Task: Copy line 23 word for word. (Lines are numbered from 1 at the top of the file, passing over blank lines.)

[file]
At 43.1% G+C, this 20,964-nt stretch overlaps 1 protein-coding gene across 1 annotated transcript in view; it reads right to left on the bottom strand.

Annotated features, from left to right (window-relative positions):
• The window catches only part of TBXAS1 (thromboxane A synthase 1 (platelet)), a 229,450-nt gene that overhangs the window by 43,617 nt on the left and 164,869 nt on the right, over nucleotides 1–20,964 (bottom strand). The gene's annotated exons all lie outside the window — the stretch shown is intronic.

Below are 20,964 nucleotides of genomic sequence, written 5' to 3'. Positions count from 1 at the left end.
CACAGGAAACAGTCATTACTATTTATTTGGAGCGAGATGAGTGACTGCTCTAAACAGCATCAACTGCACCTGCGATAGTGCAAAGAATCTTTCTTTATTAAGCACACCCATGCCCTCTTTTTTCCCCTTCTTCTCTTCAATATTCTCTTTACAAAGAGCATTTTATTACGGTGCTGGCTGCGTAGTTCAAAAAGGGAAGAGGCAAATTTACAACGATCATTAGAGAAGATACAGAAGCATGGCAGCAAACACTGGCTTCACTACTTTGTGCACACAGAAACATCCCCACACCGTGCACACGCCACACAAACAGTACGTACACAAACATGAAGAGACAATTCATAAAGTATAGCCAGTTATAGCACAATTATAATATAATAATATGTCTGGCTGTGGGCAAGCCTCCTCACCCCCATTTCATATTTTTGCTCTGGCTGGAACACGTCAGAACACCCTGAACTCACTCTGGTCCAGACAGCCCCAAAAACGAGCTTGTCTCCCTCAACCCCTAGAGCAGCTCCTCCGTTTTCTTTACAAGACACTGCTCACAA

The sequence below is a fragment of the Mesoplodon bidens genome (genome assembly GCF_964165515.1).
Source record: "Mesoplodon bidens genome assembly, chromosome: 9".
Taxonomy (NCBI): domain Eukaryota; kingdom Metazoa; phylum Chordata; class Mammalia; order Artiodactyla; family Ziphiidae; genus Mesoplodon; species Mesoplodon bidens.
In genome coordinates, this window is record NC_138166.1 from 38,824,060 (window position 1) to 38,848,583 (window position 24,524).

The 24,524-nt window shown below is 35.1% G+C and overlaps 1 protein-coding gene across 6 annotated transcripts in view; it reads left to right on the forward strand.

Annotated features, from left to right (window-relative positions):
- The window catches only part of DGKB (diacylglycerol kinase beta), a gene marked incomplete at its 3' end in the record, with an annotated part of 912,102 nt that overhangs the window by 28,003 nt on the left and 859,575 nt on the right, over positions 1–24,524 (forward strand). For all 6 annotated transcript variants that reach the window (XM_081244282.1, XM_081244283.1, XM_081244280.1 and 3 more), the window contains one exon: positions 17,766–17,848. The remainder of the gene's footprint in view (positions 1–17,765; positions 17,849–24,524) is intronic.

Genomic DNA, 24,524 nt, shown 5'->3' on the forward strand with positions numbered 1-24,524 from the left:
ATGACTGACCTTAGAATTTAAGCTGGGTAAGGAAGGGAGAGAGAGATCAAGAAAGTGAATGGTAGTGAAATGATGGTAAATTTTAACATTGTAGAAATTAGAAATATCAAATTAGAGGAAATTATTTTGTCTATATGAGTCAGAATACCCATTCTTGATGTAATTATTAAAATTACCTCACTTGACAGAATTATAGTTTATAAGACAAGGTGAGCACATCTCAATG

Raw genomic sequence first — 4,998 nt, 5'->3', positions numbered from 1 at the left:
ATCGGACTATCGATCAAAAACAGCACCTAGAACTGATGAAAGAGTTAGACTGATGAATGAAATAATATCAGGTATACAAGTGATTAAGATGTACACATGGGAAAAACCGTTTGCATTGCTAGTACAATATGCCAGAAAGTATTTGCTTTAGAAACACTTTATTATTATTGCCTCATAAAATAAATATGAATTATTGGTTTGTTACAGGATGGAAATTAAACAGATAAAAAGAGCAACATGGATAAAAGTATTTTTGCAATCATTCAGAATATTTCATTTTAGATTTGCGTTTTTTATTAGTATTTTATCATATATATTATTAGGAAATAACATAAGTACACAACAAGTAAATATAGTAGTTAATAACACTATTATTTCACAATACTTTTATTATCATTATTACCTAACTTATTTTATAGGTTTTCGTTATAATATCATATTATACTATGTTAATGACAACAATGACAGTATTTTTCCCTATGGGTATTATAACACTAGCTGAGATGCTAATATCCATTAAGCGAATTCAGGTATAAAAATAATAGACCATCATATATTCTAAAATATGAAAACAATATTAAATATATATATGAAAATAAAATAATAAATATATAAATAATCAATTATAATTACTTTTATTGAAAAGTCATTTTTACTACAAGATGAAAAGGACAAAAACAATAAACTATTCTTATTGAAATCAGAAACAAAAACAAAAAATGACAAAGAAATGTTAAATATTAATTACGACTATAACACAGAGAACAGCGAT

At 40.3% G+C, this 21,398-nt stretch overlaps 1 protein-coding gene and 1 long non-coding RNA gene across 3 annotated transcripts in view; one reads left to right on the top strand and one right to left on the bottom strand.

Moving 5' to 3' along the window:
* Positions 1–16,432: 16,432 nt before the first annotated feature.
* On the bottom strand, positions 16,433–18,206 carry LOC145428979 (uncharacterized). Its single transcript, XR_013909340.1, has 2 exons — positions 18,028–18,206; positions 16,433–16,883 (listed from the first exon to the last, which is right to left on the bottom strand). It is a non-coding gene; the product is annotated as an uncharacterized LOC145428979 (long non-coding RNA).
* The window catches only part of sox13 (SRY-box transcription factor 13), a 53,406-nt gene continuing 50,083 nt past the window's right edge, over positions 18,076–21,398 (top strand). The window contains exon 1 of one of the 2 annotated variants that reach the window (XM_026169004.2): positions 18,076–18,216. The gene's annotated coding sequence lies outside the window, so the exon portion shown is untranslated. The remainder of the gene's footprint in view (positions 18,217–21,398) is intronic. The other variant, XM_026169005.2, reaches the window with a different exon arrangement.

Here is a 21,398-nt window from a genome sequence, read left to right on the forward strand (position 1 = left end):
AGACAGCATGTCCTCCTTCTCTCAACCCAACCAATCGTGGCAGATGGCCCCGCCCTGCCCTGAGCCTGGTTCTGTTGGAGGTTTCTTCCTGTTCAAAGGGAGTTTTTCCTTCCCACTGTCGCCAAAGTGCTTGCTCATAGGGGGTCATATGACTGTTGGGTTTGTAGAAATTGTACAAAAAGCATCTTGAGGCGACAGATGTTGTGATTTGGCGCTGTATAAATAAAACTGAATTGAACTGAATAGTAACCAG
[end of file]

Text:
AGACAGCATGTCCTCCTTCTCTCAACCCAACCAATCGTGGCAGATGGCCCCGCCCTGCCCTGAGCCTGGTTCTGTTGGAGGTTTCTTCCTGTTCAAAGGGAGTTTTTCCTTCCCACTGTCGCCAAAGTGCTTGCTCATAGGGGGTCATATGACTGTTGGGTTTGTAGAAATTGTACAAAAAGCATCTTGAGGCGACAGATGTTGTGATTTGGCGCTGTATAAATAAAACTGAATTGAACTGAATAGTAACCAG